And in the moment of crisis, there is access to lethal means.

“When people take their lives, they feel they’re trapped, that the pain will never get better,” said Jill Harkavy-Friedman, vice president of research at the American Foundation for Suicide Prevention. “They’re not even thinking about taking their own lives. They just want the pain to stop.”

But why the surge in the past 10 years?

“You have to look at the time frame and you have to ask yourself ‘What is largely different and affected so many people?’” said Eric Herman, a clinical psychologist specializing in anxiety and mood disorders at Children's Hospital of Michigan in Detroit. 

Opioids? A recession? Certainly both have shredded families across the state.

Gun violence in schools and on streets? Climate change? For many now, those are ever-present threats.

Herman, though, hears about something else more often among the adolescents and teens he counsels: They take no time to power off.

Before cellphones, he said, “you didn’t have to see people having fun at a party you weren’t invited to. You went home and weren’t bullied, and you didn’t have to see the mean things that kids said about you,” he said.

The reasons behind suicide are multi-layered and complex, he said, but a digital world for kids creates stress “on steroids.”

“Is it contributing to lower self-esteem, especially with girls? Is it gaming that is contributing to social isolation, especially with boys? Is there now simply no reason to leave their rooms? You can’t blame these things, but they’re correlative, anyway,” he said.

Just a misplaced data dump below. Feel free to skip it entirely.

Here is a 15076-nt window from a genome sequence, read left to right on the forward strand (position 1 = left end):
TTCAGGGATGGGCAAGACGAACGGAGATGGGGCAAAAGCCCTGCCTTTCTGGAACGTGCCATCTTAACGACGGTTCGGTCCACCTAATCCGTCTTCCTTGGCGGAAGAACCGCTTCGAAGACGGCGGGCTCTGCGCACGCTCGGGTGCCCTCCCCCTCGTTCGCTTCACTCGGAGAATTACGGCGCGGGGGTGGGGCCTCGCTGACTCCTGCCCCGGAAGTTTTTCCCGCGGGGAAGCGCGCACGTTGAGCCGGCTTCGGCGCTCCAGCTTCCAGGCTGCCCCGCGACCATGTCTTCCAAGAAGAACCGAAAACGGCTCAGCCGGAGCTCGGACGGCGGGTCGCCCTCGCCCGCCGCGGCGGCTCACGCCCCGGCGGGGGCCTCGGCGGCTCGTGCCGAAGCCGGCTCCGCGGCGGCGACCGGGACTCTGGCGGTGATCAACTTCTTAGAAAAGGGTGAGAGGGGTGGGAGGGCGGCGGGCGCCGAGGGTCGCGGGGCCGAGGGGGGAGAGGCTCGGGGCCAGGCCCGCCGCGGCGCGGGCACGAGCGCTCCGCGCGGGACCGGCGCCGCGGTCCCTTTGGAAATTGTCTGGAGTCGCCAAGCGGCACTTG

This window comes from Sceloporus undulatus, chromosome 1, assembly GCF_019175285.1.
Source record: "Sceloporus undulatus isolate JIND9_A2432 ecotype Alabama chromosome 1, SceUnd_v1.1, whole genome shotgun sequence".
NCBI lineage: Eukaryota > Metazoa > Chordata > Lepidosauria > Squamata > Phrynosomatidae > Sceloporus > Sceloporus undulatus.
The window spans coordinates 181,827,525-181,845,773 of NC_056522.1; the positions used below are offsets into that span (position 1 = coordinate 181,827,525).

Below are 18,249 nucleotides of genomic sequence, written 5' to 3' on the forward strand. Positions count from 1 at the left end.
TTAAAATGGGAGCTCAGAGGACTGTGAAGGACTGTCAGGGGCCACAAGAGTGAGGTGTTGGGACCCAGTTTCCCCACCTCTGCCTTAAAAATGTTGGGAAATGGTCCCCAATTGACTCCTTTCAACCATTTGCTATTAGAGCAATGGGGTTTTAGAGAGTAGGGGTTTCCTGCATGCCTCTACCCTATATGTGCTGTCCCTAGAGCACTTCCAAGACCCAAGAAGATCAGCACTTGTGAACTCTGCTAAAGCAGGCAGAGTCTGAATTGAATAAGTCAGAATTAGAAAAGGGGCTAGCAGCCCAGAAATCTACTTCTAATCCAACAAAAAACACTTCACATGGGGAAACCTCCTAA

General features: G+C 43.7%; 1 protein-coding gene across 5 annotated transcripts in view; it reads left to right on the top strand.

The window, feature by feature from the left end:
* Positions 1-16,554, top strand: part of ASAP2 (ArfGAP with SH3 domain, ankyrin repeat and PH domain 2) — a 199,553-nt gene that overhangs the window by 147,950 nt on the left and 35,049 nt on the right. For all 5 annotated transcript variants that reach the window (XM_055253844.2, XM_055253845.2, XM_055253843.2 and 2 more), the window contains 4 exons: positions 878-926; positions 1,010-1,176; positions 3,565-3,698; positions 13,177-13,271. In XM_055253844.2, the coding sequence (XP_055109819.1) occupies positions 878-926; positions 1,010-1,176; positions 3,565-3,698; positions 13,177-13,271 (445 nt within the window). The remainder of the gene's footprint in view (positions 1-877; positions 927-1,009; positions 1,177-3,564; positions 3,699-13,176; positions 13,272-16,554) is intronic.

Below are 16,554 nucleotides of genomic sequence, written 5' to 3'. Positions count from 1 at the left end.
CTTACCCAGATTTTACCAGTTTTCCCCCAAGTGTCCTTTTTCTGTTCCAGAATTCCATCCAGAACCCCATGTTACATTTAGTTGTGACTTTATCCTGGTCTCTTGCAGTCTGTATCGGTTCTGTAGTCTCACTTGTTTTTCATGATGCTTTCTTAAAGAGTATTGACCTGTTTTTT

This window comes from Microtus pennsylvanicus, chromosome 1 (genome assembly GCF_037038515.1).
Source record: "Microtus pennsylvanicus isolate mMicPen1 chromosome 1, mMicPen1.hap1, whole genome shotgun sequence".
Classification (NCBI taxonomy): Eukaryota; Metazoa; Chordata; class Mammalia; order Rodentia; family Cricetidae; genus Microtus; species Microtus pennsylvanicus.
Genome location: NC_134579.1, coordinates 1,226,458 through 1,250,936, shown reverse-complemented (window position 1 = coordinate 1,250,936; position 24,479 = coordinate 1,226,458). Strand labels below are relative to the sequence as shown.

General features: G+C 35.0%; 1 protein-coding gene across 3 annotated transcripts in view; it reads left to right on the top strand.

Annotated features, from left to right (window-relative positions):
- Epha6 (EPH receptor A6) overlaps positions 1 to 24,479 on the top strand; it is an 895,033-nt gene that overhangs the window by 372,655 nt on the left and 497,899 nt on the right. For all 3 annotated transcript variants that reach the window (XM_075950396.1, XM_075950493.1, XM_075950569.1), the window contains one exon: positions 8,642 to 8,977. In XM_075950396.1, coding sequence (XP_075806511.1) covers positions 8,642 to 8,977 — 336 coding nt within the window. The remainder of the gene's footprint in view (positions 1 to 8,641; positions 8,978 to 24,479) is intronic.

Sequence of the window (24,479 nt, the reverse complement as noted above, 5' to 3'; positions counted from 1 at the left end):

Taking steps to reduce suicide risks

Experts agree: The key is to listen and to talk, and they’re trying to better train parents and educators to see the signs. 

In January, Kevin’s Song, a metro Detroit nonprofit focused on suicide prevention, will hold its fourth Conference on Suicide in Plymouth. The three-day event is open to the public, and will feature for the first time a full-day School Summit to help educators and others better understand and prevent teen suicide.

Meanwhile, the University of Detroit Jesuit High School is holding a “community conversation” for students and families, after recent graduate Zachary Winston, died by suicide on Nov. 9 as a sophomore at Albion College. A current U-D student remains hospitalized after a suicide attempt earlier this year.

Two years ago, the suicide of Nick Klingler, the cross-country runner, hit close to home because one of his siblings attended U-D Jesuit. Another graduate killed himself in 2015. And U-D spokesman Jim Adam’s own son, Morgan, took his own life in 2012 months after he graduated from the school.  

Now, the school and parents say they are working together to build resilience in students and encourage them to reach out in crisis, Adams said. At least one week a year, the school bars laptops, cell phones and other electronics in common areas used by students.The idea, he said, is to teach students to unplug and connect with each other across a board game or a euchre match. 

Dress code is relaxed during particularly stressful times. Staff is more watchful for signs of distress, Adams said.

In the months before Morgan took his life, the teen began giving away things. Jim Adams said he thought his son was maturing, becoming generous, thinking of the larger world around him.